Holy moments in the Holy Land
By LARRY LOCKWOOD
On the Fourth of July, 41 of us began a pilgrimage from Oklahoma to Israel, where we were blessed to experience the Holy Land firsthand. Led by our bishop, this was an educational experience like none other.
"Family! Family!" That’s what we heard time and time again in the thick Israeli accent of our tour guide, David Assael, as he daily shepherded this United Methodist family.
Our journey began atop the Mount of Olives, where Jesus wept over Jerusalem and the site of his ascension, among other Gospel scenes. We got a great view of the entire Old City of Jerusalem, including the Temple Mount.
And from there it was easy to picture the struggles for travelers of Jesus’ time. The rocky terrain would have strained the fittest person. The constant rolling hills would have turned any simple stroll into a strenuous workout—which we soon confirmed personally.
Gazing over that landscape was our first opportunity to bring the Bible to life, or, as stated by David Powell, "to have a mental picture of what we read."
That’s exactly what happened throughout our pilgrimage. The Bible took on new meaning. Now we can open our Bibles, turn to a passage, begin reading, and truly visualize the scene to understand the passage.
One vivid experience came when we journeyed into the Arab Market in the Old City. As we approached the Damascus Gate on the north end of town, we saw the merchants with their booths. We heard them shouting prices, trying to entice buyers; we could barely move along the streets. In our minds, this chaos must have been similar to what Jesus encountered when he cleared the temple.
On the second part of our trip, we took a detour on the Old Jericho Road, the same road Jesus and his disciples traveled 2,000 years ago. When we reached the end of that winding route, a man with a donkey stood there. Of course we recalled the story of the Good Samaritan. There we were, in the middle of nowhere. That man and his donkey could have been our only rescuers if we had been that story’s victim today.
Day after day we encountered memorable moments. In the Galilee area, we gathered at a location set up for baptisms in the Jordan River. The bishop led us in a "Remember Your Baptism" service. Taking up some water, he made a cross on each person’s forehead.
It was a significant moment not only because of being in the Jordan River, but also because of a special scene we witnessed.
Each of us each stepped into the water, received his or her cross, and stepped out. Soon it was Ryan’s turn; he is the bishop’s son. After the bishop blessed his son, they embraced. Their tearful hug touched the hearts of us all.
For me personally, two places along our route especially stood out. The first was at the Shepherds’ Fields, where we entered a cave that likely resembles the stable in which Jesus was born. The second was on the Sea of Galilee, as we floated in a replica first-century boat. I envisioned what that would have been like for Jesus, who traveled on that sea on many occasions.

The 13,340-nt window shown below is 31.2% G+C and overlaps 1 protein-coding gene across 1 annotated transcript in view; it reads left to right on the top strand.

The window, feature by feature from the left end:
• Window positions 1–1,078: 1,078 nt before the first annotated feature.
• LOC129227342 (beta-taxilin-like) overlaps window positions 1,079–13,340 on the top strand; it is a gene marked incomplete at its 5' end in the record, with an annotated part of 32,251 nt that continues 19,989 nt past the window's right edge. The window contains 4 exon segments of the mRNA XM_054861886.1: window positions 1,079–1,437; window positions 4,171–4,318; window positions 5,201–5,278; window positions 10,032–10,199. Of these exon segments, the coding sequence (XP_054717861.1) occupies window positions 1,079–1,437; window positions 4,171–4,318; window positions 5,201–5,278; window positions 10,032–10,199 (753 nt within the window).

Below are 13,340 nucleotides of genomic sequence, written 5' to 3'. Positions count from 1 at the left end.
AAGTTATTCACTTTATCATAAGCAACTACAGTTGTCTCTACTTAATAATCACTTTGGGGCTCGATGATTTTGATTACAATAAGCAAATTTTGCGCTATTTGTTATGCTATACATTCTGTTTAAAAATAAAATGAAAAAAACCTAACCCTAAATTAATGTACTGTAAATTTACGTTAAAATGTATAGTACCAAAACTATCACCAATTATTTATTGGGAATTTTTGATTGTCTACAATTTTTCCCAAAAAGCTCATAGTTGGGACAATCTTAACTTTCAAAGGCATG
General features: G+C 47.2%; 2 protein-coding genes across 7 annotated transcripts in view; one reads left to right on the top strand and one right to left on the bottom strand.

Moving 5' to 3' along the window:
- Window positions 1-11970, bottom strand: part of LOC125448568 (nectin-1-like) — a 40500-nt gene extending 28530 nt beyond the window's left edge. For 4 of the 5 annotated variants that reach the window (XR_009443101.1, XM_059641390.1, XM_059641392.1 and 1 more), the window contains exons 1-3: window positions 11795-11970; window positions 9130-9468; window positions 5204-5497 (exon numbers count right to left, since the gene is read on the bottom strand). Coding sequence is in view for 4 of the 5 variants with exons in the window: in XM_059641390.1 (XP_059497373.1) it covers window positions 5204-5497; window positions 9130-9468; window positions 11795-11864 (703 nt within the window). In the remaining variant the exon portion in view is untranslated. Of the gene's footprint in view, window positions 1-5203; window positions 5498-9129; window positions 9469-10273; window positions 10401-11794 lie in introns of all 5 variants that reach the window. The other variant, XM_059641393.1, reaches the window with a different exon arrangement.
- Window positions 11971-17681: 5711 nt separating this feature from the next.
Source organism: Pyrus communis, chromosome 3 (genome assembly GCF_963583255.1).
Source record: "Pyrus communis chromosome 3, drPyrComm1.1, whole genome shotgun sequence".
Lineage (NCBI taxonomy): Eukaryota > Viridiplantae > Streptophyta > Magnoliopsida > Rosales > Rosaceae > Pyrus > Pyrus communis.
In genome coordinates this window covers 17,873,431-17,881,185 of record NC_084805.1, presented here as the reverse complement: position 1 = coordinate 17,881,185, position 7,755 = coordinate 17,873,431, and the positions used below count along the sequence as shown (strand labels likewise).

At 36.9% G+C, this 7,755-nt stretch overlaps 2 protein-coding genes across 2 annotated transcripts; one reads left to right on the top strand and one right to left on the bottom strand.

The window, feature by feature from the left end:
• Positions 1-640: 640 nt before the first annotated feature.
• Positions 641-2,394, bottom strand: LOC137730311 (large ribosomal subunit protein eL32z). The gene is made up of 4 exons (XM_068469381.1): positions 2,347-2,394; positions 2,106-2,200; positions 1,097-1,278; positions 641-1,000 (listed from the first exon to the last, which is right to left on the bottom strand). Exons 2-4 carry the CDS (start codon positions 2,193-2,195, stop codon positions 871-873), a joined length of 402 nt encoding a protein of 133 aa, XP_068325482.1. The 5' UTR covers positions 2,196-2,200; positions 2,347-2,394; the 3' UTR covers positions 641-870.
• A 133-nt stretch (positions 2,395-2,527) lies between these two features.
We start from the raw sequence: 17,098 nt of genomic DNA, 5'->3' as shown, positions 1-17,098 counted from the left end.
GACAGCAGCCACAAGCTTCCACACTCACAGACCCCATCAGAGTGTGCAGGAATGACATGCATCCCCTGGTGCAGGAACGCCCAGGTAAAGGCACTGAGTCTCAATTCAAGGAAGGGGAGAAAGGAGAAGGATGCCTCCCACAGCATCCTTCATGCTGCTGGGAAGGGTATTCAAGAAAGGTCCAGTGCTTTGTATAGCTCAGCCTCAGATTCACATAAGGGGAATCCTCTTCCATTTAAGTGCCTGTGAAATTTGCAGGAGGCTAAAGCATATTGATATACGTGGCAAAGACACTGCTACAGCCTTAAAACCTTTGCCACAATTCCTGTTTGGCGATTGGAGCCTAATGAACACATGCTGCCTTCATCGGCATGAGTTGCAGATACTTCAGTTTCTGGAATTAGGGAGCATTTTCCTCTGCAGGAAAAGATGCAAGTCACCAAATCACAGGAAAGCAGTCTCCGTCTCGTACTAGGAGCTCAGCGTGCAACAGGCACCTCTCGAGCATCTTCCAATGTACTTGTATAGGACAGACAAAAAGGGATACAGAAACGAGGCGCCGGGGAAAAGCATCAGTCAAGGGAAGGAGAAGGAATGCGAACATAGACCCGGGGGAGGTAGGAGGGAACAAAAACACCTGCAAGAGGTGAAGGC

In addition, I cherish a quote stamped on a pillar at Tabgha, in the Church of the Multitudes. It reads: "Jesus, love incarnate, is constrained to help wherever He sees His children to be in want. But He waits for empty hearts, for hands stretched out, wherein He may lay His gifts."
Far exceeding even the opportunity to visit sites where Jesus may have walked was the educational impact of this trip. We expanded our minds. For example, we read in Matthew 19:24: "I tell you, it is easier for a camel to go through the eye of a needle than for someone who is rich to enter the kingdom of God."
Jesus probably was not talking about a sewing needle, I now know. The city of Jerusalem was once surrounded by high walls; at night, gates within those walls were closed to protect the city. But we learned of doors, about 6 feet high, within some gates, that could be accessed after-hours. This door, in Jewish tradition, was referred to as "the eye of a needle." For a camel to go through this door, the burdens it carried would have to be removed.
Is this to what Jesus referred? We may never know, but this information opened our minds to new understandings.
My message to anyone who dreams of one day visiting the Holy Land: Go! Turn your dream into a reality. It is worth the investment. Your ministry will be enhanced greatly as you learn, and then your congregations will hear your wonderful stories and also will grow as Christians.
Over and over again, as our group prepared to go on this wonderful trip, I heard other clergy say they wished they had gone earlier in their ministry careers. And since returning, I’ve heard my fellow travelers talk of incredible new holy moments as they have preached from Scripture based on locations where they stood only a few short weeks ago.
(Editor’s note: Tour member Larry Lockwood is a layman at Wewoka UMC and the husband of Rev. Amanda Lockwood.)
Tour group members: Bishop Hayes, Ryan Hayes, Derrek and Rebekah Belase, Michelle McCarty, Linda Lusnia, Kay Buchanan, Yvonne Buchanan, Cindy Robertson, Eric and Elizabeth Horton-Ware, Jeff and Adriane Jaynes, Richard and Lacricia Norman, Wendy and Ron Perceful, Chad Perceful, Sheri Lashley, Ruth Atterberry, David Johnson, Barry Collins, Jim and Barbara Stilwell, Barbara Fyffe, David and Beverly Powell, Les and Gay Bussell, Trina Bose-North, Claudia Lovelace, Kyle Kiner, Marsha Purtell, Mark and Susan Whitley, Don and Linda Tabberer, Jacki Banks, Joyce Whiteley, and Amanda and Larry Lockwood.